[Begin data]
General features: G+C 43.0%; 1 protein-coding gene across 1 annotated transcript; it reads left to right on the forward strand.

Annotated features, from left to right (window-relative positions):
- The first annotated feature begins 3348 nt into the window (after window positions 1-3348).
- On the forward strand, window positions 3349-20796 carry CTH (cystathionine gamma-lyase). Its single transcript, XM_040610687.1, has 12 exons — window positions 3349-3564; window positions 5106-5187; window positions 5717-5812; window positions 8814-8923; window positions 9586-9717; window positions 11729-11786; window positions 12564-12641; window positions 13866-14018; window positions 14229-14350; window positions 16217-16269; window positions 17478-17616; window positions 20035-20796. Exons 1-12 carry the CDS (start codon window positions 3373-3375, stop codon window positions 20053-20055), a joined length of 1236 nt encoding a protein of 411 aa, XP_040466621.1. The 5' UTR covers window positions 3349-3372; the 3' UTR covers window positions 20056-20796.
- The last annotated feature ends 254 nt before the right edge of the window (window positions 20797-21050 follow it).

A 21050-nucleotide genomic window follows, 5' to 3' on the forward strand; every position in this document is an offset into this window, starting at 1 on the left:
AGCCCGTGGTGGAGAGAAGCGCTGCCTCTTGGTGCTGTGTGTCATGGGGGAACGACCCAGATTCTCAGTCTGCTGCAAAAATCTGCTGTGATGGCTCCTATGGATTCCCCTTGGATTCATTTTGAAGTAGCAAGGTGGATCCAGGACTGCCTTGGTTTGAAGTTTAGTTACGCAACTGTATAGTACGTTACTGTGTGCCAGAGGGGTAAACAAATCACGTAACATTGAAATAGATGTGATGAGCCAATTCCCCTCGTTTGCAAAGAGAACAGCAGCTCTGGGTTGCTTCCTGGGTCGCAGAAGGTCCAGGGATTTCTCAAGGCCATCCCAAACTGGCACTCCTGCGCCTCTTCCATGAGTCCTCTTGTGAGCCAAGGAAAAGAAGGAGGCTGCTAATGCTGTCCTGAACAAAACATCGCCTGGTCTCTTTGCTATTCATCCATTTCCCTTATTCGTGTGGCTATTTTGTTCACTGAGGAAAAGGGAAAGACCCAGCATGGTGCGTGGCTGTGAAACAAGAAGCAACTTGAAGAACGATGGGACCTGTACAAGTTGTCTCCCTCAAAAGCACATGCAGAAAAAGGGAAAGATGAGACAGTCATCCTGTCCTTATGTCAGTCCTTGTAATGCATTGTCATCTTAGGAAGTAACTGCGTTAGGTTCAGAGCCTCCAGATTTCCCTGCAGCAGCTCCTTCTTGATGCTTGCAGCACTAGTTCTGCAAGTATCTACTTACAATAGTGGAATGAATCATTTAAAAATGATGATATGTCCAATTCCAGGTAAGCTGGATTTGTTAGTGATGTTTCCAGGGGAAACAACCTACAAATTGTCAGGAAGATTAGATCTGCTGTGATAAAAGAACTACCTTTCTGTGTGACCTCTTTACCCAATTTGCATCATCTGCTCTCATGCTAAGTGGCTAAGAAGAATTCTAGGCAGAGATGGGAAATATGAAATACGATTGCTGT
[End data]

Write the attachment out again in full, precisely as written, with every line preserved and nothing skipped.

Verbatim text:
General features: G+C 43.0%; 1 protein-coding gene across 1 annotated transcript; it reads left to right on the forward strand.

Annotated features, from left to right (window-relative positions):
- The first annotated feature begins 3348 nt into the window (after window positions 1-3348).
- On the forward strand, window positions 3349-20796 carry CTH (cystathionine gamma-lyase). Its single transcript, XM_040610687.1, has 12 exons — window positions 3349-3564; window positions 5106-5187; window positions 5717-5812; window positions 8814-8923; window positions 9586-9717; window positions 11729-11786; window positions 12564-12641; window positions 13866-14018; window positions 14229-14350; window positions 16217-16269; window positions 17478-17616; window positions 20035-20796. Exons 1-12 carry the CDS (start codon window positions 3373-3375, stop codon window positions 20053-20055), a joined length of 1236 nt encoding a protein of 411 aa, XP_040466621.1. The 5' UTR covers window positions 3349-3372; the 3' UTR covers window positions 20056-20796.
- The last annotated feature ends 254 nt before the right edge of the window (window positions 20797-21050 follow it).

A 21050-nucleotide genomic window follows, 5' to 3' on the forward strand; every position in this document is an offset into this window, starting at 1 on the left:
AGCCCGTGGTGGAGAGAAGCGCTGCCTCTTGGTGCTGTGTGTCATGGGGGAACGACCCAGATTCTCAGTCTGCTGCAAAAATCTGCTGTGATGGCTCCTATGGATTCCCCTTGGATTCATTTTGAAGTAGCAAGGTGGATCCAGGACTGCCTTGGTTTGAAGTTTAGTTACGCAACTGTATAGTACGTTACTGTGTGCCAGAGGGGTAAACAAATCACGTAACATTGAAATAGATGTGATGAGCCAATTCCCCTCGTTTGCAAAGAGAACAGCAGCTCTGGGTTGCTTCCTGGGTCGCAGAAGGTCCAGGGATTTCTCAAGGCCATCCCAAACTGGCACTCCTGCGCCTCTTCCATGAGTCCTCTTGTGAGCCAAGGAAAAGAAGGAGGCTGCTAATGCTGTCCTGAACAAAACATCGCCTGGTCTCTTTGCTATTCATCCATTTCCCTTATTCGTGTGGCTATTTTGTTCACTGAGGAAAAGGGAAAGACCCAGCATGGTGCGTGGCTGTGAAACAAGAAGCAACTTGAAGAACGATGGGACCTGTACAAGTTGTCTCCCTCAAAAGCACATGCAGAAAAAGGGAAAGATGAGACAGTCATCCTGTCCTTATGTCAGTCCTTGTAATGCATTGTCATCTTAGGAAGTAACTGCGTTAGGTTCAGAGCCTCCAGATTTCCCTGCAGCAGCTCCTTCTTGATGCTTGCAGCACTAGTTCTGCAAGTATCTACTTACAATAGTGGAATGAATCATTTAAAAATGATGATATGTCCAATTCCAGGTAAGCTGGATTTGTTAGTGATGTTTCCAGGGGAAACAACCTACAAATTGTCAGGAAGATTAGATCTGCTGTGATAAAAGAACTACCTTTCTGTGTGACCTCTTTACCCAATTTGCATCATCTGCTCTCATGCTAAGTGGCTAAGAAGAATTCTAGGCAGAGATGGGAAATATGAAATACGATTGCTGT